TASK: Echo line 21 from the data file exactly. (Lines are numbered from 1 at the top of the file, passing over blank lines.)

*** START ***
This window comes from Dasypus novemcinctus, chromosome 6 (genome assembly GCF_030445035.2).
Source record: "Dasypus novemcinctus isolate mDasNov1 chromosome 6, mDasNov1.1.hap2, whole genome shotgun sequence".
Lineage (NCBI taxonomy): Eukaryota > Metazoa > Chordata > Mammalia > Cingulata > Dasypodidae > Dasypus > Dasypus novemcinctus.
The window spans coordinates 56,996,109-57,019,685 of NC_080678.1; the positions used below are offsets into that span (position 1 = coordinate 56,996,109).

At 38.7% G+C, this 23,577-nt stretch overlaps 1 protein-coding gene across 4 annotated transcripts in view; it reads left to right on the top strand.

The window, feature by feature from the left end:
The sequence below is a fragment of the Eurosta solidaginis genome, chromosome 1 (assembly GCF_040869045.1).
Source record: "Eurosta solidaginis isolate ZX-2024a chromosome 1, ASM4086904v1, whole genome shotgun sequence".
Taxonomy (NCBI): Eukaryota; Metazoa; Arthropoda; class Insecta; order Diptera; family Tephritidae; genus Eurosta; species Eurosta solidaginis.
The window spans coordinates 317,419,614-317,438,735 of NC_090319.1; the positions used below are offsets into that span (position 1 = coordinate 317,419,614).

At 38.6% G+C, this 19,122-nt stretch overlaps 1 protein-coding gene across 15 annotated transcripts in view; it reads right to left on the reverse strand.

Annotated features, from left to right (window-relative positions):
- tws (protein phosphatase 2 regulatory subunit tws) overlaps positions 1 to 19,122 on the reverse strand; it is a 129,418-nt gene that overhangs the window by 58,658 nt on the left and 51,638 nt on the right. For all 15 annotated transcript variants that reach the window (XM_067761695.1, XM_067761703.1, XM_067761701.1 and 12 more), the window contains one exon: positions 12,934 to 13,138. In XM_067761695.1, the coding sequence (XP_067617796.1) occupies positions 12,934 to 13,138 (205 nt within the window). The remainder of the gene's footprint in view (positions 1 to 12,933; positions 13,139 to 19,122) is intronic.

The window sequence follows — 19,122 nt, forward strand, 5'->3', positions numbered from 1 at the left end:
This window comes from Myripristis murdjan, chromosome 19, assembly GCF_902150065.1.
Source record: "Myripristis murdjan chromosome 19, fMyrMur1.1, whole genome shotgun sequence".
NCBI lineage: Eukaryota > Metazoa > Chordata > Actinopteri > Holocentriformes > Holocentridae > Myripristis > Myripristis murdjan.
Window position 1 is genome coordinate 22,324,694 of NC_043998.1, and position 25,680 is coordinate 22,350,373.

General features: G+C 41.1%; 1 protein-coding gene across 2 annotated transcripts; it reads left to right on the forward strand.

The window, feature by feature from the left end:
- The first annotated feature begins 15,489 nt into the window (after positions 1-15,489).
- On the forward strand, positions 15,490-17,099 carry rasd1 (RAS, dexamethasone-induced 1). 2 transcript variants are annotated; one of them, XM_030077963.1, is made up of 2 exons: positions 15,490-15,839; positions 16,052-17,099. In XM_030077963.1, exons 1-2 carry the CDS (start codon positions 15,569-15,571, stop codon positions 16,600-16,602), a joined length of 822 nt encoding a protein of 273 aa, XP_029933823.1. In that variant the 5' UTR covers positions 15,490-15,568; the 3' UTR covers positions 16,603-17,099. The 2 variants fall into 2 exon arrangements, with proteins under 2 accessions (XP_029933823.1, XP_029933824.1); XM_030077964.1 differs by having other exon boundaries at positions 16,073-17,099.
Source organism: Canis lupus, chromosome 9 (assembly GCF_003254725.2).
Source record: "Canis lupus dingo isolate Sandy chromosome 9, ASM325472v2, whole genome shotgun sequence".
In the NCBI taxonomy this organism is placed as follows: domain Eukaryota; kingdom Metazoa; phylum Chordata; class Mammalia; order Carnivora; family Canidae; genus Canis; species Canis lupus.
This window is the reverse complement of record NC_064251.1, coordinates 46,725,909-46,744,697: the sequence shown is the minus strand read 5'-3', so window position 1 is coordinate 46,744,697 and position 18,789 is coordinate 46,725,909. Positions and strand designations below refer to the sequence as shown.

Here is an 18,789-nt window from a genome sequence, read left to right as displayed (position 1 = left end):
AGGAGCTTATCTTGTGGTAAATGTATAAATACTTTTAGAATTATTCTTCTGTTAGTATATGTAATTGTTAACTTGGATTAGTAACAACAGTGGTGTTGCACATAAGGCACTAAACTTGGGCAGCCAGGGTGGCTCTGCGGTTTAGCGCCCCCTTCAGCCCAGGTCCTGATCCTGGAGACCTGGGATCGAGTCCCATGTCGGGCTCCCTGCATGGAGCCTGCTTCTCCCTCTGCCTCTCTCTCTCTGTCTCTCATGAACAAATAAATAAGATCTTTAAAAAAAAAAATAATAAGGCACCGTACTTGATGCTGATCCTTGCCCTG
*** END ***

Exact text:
- The first annotated feature begins 15,489 nt into the window (after positions 1-15,489).